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energy? remember that speech? i like jimmy carter. this country needs more of that forthright honesty. that's the great thing about being old. you don't give a rat's ass anymore. >> thank you. i love getting on your show once in a while. "real time" airs friday nights on hbo. coming up, why is newt gingrich talking about why liberals are wants to impose sharia? we get the latest polls on key november election races. we're going to check the "hardball" scoreboard when we come back. [ male announcer ] you are a business pro. lord of the carry-on. sovereign of the security line. you never take an upgrade for granted. and you rent from national. because only national lets you choose any car in the aisle.
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of the national economic council is leaving at the end of this year. he's the thinker of it all. john harwood reports he will return to harvard. it would leave geithner as the only top tier member of the team. "hardball," back after this. [ engine revving ]
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...six years ago. [ wind howling ] nissan. innovation for safety. innovation for all. time for the "hardball" scoreboa scoreboard. we begin tonight in west virginia and it's shocking number. popular governor joe mansion, a democrat, now trailing in the race for senate republican, john raese. even though most voters in west virginia approve, a majority say they want republicans controlling congress. now to wisconsin where the news
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isn't good for senator russ feingold. the ppp shows feingold trailing ron johnson by 11 points. and an update on the big governor's race in california. jerry brown has a five-point lead over meg whitman and she's obviously trying perhaps unsuccessfully to buy that race. muslim bashing right now is one of the themes of the value voters summit this past weekend and newt gingrich leads the way in whipping it in this country. here he is stoking fear in what he calls the threat of sharia law. >> i have no problem with the mosques in new york city that are peaceful and obey american law, but i am opposed to any effort to impose sharia on the united states and we should have -- we should have a federal law that says under no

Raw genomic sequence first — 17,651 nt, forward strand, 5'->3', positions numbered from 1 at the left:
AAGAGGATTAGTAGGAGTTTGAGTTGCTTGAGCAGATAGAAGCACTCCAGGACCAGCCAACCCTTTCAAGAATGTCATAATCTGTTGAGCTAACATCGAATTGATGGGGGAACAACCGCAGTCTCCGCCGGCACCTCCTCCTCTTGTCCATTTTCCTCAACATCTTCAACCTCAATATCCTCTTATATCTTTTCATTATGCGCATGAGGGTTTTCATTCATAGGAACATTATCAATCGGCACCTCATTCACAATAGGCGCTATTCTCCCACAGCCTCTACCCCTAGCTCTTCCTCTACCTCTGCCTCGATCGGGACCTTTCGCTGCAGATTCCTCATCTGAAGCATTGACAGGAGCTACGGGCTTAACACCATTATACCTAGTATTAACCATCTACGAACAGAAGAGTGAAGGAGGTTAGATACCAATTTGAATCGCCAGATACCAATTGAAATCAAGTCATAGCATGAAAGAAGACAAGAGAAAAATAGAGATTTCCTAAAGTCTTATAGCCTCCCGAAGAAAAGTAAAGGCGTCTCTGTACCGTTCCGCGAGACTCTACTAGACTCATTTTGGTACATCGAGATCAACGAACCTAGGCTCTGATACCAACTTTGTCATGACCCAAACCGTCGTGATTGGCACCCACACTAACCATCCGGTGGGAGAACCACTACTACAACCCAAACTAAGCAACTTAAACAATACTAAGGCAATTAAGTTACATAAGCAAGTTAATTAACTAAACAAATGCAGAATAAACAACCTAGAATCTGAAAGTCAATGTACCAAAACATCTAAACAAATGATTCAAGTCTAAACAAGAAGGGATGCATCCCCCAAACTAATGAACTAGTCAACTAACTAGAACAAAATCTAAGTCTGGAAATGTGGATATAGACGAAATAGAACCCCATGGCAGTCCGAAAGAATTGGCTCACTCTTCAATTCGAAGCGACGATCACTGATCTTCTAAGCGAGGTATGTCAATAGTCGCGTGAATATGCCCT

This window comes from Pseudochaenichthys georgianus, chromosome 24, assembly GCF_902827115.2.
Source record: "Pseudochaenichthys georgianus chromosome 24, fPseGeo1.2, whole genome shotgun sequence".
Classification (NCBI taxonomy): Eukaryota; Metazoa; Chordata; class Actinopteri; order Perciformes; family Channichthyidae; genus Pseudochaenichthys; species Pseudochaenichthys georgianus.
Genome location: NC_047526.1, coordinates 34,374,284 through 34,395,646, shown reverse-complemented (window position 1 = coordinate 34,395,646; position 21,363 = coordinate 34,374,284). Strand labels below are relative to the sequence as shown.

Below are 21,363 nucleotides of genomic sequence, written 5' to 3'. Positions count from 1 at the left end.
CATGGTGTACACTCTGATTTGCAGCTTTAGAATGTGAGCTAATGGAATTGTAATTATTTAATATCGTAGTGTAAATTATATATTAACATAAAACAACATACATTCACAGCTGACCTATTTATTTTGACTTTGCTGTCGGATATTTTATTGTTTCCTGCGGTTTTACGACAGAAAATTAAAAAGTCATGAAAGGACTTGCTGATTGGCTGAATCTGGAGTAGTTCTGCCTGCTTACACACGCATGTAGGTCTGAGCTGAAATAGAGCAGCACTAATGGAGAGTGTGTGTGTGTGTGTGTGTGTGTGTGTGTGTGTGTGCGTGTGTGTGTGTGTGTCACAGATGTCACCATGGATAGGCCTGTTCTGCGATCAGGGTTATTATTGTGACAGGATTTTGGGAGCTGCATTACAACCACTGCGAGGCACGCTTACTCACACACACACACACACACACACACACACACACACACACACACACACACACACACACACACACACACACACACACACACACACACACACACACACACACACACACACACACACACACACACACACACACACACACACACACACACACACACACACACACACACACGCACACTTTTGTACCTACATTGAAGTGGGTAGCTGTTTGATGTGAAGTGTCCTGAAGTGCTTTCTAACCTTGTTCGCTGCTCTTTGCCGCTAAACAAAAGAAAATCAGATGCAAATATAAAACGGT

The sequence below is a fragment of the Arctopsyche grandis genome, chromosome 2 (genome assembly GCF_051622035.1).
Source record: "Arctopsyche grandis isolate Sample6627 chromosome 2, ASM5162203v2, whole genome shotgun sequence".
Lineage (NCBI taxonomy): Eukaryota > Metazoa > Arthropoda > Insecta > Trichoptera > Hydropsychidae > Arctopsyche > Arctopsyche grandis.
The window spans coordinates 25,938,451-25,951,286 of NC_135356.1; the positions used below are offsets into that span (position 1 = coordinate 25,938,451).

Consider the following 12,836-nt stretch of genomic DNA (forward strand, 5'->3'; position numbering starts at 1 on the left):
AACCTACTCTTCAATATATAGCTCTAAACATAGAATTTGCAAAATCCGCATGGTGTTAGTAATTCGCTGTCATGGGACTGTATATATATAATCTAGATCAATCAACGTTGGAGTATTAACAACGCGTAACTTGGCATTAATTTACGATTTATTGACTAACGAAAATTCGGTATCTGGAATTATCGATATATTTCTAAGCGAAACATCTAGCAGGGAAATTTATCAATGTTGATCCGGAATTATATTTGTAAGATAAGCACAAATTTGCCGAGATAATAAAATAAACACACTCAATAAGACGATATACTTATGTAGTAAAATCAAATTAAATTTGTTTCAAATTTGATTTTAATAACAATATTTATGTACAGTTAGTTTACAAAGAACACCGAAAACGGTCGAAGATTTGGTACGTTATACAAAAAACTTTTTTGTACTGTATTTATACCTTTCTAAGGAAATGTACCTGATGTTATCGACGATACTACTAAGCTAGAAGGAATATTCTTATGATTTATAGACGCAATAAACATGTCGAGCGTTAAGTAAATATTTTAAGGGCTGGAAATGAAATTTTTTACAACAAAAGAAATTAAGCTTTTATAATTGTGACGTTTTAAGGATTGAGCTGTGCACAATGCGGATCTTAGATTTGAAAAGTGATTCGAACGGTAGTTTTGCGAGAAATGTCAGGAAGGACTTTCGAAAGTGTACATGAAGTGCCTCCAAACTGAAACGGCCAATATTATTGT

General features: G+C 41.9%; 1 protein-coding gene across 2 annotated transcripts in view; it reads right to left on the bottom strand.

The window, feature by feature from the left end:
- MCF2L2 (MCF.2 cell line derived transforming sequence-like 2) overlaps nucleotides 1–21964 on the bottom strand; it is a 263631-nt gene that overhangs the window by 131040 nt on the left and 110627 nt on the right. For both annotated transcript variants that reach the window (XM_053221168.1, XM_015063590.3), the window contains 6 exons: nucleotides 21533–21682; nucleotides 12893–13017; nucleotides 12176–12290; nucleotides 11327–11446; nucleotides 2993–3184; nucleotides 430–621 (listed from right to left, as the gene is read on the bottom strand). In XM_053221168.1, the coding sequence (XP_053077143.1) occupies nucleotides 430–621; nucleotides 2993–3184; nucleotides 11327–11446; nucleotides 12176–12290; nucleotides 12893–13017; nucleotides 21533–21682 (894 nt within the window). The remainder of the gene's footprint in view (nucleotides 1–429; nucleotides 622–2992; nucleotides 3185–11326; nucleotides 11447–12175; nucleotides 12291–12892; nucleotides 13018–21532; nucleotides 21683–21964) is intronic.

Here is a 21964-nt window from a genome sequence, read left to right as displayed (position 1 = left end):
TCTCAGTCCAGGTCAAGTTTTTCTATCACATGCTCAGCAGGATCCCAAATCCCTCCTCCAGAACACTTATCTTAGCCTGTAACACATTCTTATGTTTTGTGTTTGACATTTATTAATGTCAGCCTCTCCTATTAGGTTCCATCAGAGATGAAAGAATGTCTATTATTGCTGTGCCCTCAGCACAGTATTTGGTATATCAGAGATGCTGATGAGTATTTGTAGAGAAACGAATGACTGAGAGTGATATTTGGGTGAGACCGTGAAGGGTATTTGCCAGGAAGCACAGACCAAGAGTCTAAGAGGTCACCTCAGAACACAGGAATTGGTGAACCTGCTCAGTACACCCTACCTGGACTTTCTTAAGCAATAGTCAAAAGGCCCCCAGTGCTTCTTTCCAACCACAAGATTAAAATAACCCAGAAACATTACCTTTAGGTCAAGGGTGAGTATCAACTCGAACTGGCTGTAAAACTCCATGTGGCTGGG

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circumstances in any jurisdiction in the united states, will sharia be used in any court to apply to any judgment made about american law. and we should make clear to justice breyer and kagan, who both seem confused on this topic, that no judge will remain in office who tries to use sharia law. >> is bashing the muslim religion become the new mccarthyism in this country? i'm amazed. i don't know what to say. why is he saying this stuff? >> you know, for political gain. he thinks that muslim bashing is a winner. that's the only reasonable explanation. it's an absurd thing to say. a federal law that no court would impose sharia law.